Moments after a woman inside the United States Capitol was shot and killed, Trump supporter Valerie Muldez of New Braunfels, Texas, raced away from the Capitol to catch a bus with her two children and husband. “They tear-gassed our kids,” she said. “I still have it in my throat,” coughed her 11-year-old, Elisha.
Perhaps Muldez had second thoughts about bringing her brood along for today’s melee. “No,” she insisted, “I have to teach the next generation how to stand up for righteousness and I want them to see these are wonderful patriots,” she said, gesturing to the amoeba swarming and trashing the Capitol nearby.
As with so much of the Trump era, what happened here today was shocking but not surprising. It was the inexorable conclusion of Trumpism. It was the sequel to November’s “million MAGA march,” at which many of the president’s supporters promised to return and raise hell unless the election results were reversed.
“Something had to be done,” said Marilyn Bittner, who works as a “house flipper” in Maine. “They’re not listening to us in the courts or in the legislature, so it’s reached a point where people are going to break in,” she said.
On the muddy lawn, a contractor from Philly named Dave told me “this is just the beginning. People are pissed off.” Why wasn’t it an act of domestic terrorism to break into the U.S. Capitol? “This is our house,” he said. “We own it. They don’t own it.” Inside the building, Trump loyalists ran wild through the halls, posing for pictures in Nancy Pelosi’s office and scrawling “MURDER THE MEDIA” on the walls while he tweet-egged them on.
“The building belongs to us,” said Dave Hall, an unemployed Middlebury, Vermont, man who was waving a QAnon flag in front of the marble steps. He said his favorite news sources were The Epoch Times and One America News Network. Like everyone I spoke to, he had nothing but disdain for the vice-president.
“This pretty much solidifies what we already knew about Pence,” said Hall. “He’s not aligned with freedom, he’s not aligned with Trump.”
In various interviews, Vice-President Pence was described as “very disappointing,” “a traitor,” and “not a Christian.” One man bleated into a bullhorn that Pence was “the devil.”
Groups of women posed for pictures with their friends in front of the besieged dome, a perverse sort of tourism. “Get one of me!” said one person, hanging from the scaffolding of the bleachers meant to hold Joe Biden’s inauguration guests in two weeks. “This is what Trump wanted,” said another, not unreasonably.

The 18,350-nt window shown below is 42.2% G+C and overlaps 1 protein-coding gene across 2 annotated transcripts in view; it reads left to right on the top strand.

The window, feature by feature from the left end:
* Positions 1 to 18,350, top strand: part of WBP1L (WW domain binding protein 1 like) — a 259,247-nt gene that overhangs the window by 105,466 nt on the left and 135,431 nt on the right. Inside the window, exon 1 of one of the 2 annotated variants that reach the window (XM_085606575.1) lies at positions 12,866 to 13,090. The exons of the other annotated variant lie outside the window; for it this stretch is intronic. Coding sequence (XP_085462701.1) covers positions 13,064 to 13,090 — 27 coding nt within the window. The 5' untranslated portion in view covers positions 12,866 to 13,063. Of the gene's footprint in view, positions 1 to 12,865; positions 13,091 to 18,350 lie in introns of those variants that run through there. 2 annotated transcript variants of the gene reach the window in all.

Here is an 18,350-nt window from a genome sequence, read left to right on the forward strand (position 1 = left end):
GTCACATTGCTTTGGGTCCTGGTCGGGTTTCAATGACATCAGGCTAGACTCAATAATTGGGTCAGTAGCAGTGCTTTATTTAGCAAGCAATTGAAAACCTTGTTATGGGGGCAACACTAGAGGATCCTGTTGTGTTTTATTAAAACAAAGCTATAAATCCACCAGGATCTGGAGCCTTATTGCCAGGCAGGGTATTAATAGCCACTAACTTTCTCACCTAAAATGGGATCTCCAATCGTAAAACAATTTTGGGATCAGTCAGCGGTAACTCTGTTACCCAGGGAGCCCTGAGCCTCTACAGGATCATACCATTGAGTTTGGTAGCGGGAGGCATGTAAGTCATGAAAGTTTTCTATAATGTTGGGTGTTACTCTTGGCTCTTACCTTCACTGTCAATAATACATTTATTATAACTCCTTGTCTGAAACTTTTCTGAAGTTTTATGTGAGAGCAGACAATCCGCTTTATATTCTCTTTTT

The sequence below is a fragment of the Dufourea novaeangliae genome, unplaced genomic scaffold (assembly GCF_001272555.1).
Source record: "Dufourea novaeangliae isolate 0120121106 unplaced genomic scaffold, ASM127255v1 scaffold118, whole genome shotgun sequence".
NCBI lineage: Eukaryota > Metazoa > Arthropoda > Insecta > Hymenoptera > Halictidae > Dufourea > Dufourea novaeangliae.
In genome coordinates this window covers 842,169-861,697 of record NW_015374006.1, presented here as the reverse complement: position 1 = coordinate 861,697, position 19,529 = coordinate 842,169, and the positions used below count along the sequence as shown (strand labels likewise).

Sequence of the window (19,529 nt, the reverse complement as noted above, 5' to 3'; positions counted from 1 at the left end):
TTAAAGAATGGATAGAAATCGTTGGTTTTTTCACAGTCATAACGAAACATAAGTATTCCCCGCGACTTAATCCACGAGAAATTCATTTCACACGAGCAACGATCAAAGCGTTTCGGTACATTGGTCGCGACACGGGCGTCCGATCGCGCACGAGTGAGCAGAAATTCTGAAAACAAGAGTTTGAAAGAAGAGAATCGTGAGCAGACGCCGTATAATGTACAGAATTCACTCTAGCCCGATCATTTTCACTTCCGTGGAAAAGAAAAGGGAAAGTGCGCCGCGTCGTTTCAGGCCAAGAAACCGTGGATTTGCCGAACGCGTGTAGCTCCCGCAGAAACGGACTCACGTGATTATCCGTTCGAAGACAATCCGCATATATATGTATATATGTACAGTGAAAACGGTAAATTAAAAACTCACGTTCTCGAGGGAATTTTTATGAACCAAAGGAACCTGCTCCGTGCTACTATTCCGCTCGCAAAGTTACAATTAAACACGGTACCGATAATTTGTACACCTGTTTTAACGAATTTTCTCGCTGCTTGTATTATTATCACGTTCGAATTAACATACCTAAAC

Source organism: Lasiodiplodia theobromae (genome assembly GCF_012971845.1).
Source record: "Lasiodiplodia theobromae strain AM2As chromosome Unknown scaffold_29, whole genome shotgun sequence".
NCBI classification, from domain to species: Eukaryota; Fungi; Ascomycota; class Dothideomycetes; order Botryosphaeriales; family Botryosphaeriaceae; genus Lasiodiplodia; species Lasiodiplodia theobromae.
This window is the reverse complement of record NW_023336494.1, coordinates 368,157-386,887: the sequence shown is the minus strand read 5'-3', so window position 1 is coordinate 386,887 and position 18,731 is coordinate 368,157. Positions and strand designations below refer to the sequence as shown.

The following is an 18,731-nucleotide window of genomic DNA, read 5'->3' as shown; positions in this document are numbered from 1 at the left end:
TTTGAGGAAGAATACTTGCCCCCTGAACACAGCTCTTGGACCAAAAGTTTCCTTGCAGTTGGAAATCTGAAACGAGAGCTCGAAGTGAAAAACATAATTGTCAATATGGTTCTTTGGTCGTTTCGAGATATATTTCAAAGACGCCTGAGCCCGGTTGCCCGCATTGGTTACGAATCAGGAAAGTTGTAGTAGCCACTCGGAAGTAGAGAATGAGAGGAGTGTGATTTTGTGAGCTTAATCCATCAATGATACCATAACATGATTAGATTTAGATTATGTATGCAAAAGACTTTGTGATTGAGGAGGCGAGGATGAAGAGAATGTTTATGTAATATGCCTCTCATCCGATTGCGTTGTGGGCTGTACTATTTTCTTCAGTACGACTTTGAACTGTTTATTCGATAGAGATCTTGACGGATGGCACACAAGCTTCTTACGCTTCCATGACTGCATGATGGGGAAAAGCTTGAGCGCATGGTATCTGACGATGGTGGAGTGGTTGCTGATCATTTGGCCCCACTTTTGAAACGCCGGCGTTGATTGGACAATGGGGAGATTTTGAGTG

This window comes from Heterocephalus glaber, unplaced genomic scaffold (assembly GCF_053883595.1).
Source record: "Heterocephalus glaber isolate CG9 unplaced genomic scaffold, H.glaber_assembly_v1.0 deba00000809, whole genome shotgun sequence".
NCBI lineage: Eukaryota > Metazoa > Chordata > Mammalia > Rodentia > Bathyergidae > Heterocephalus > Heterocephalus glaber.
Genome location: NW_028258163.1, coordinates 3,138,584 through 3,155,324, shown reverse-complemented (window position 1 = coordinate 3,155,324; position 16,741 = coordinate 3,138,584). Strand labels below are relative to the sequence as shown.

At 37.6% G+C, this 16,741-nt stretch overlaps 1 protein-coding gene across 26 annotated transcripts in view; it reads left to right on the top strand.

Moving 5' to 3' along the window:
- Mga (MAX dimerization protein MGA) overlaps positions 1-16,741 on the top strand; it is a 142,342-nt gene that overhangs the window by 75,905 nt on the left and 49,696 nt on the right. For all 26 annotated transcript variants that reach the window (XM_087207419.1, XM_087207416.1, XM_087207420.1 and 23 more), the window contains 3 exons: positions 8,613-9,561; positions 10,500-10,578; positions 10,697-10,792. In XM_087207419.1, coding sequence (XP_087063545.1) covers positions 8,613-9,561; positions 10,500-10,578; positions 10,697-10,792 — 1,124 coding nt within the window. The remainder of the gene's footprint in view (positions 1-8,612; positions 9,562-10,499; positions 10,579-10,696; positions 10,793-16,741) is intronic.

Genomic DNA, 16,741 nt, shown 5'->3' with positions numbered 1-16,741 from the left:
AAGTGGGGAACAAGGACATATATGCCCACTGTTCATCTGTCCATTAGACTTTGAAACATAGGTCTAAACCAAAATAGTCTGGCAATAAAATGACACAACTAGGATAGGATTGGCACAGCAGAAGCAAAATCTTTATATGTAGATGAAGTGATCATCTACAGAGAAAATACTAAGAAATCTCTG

“YMCA” and “Macho Man” and Elton John could be heard over the roar of the mob as the acrid tang of tear gas whipped on the Washington winds.
Bizarrely, I bumped into Darinna Thompson, a 49-year-old homemaker whom I happened to interview in a parking lot in Pennsylvania two weeks before the election. “You took it from Trump!” she accused me. What about the fact that Trump-appointed judges and his own attorney general said there was no grand election conspiracy? “Bill Barr is a fat, bloated, loaded swamp creature,” she said with a shrug. How was her field trip inside the Capitol? “A little peppery,” she allowed. “But you should go in there, it’s beautiful. I thanked them for their hospitality — most of them are on our side, the Capitol Police.”
In fact, there was only one person who told me he was troubled by the anarchy underfoot. The break-in “was not going to solve a thing, and then to see the police get treated the way they were treated, it’s ridiculous,” said David Ellis, a 60-year-old New Hampshire man who admitted that he works as — you guessed it — a police chief. Still, as with Muldez, the anarchy didn’t make Ellis second-guess his decision to attend today.
“There’s a lot of Trump supporters that are awesome people,” he said. “Like me.”